A recount for Wisconsin was also demanded as a result of perceived irregularities in select counties. Mail-in ballots will continue to be processed in Pennsylvania and Michigan until further notice.

As of now, Wisconsin remains blue with Joe Biden in the lead.

By Kaylinn Escobar 


Updated at 2:51 p.m. on Nov. 4th

Wisconsin Goes Blue

The Associated Press finally declared Wisconsin in favor of Joe Biden. Earning 10 more Electoral College votes, this win is instrumental if Nevada and Michigan follow suit. If projections remain consistent, Biden will receive exactly 270 Electoral College votes, declaring his presidency official.

President Trump’s campaign said earlier today that they would request a recount in the key battleground state, though the POTUS would have to fund this if he follows through. 

In the event Nevada or Michigan swing back in favor of Trump, the results cannot be declared until Friday when Pennsylvania and Georgia finish tallying their mail-in and early votes. 

However, if Nevada and Michigan remain blue, the results are projected to be called on Thursday when Nevada will conclude their tally. With margins in the thousands for Nevada, results are unlikely to be declared tonight.

By Kaylinn Escobar and Veronica Nocera


Updated at 7:50 a.m. on Nov. 4th

Buckle in folks! We'll be here all week.

Good morning Little Monsters.

It's the morning after the election, and we still have no idea what the hell we're going to do.

If you're like me, you ate 12 Sugar Bear Hair melatonin gummies, said your prayers and knocked out to the sweet embrace of sleep only to wake up and not see much change in the state of our union. I've made sense of all of the numbers in the past two hours so you don't have to.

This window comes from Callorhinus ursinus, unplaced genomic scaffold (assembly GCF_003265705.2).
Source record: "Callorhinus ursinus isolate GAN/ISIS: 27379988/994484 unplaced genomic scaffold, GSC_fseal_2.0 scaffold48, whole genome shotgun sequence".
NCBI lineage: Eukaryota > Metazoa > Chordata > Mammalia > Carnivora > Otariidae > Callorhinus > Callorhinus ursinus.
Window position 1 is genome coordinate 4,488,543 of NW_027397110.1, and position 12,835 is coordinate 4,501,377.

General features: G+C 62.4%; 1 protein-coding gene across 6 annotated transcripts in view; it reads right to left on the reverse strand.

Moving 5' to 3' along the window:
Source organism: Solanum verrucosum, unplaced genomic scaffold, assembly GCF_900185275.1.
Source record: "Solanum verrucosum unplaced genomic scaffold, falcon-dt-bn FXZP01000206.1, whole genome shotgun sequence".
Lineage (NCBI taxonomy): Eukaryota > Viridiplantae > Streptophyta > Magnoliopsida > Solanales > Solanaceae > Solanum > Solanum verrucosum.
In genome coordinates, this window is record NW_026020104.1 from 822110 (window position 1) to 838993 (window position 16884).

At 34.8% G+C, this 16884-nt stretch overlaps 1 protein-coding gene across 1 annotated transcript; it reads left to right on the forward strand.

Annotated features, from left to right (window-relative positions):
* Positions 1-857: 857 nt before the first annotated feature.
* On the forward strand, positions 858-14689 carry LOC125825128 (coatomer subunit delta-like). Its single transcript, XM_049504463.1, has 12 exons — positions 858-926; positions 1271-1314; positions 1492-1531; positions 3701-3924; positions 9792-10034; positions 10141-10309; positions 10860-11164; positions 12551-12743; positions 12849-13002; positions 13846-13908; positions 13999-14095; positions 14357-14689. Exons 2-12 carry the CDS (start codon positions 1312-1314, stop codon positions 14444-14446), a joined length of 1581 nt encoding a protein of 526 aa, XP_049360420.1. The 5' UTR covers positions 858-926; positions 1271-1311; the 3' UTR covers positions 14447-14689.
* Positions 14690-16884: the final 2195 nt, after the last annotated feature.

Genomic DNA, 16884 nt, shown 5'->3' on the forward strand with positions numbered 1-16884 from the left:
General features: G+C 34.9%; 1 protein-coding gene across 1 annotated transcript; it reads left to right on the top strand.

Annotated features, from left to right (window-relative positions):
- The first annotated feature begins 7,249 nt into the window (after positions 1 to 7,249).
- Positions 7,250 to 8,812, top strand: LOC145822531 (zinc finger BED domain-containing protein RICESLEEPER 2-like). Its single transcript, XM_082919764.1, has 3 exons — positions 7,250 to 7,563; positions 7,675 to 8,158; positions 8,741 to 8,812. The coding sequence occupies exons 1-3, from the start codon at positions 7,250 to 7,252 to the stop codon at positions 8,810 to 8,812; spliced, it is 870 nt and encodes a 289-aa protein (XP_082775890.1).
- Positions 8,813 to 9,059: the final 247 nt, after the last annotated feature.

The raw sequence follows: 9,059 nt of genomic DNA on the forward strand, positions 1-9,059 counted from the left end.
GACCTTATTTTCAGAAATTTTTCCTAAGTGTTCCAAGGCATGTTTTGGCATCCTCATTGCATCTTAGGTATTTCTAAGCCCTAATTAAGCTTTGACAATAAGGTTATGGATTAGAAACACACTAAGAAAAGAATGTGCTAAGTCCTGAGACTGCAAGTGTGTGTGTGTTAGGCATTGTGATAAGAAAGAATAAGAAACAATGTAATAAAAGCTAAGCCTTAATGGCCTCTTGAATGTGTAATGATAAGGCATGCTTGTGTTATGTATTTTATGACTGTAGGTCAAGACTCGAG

If you've managed to somehow not bite off your nail beds, get ready for the next week. Right now, this election is a massive toss-up. Most mail-in ballots, highly suspected to favor Democrats, have yet to be counted. There's a ton of paths to victory out there for both candidates but one thing remains clear: you should definitely buy a pack of Red Bull. Team Rowdy is #NoSleep and will continue to be over the next few days. Everything would be so much easier if this election was decided via Kahoot.

Here's everything you need to know as it stands on Wednesday, Nov. 4th.

Not all the votes are in, yet. Here are the states we are closely monitoring and who's pulling ahead.


  • Michigan: Trump is pulling ahead, but don't count Michigan out yet. The secretary of state said we'll have a clear picture tonight on who wins. Absentee ballots, heavily expected to favor Democrats, have yet to be counted.

  • North Carolina: Although ballots marked before election day are accepted until next Thursday, Nov. 12, Trump is ahead in this southern state.

  • Georgia: Counting finishes today, but it looks like Georgia may go to Trump. There was a massive delay in Democratic suburbs though, so who knows. Either way, we never liked UGA!

  • Alaska: Sarah Palin's spirit manifested this one. Trump takes the cake.


  • Arizona: Biden takes the lead, but expect a final number sometime today.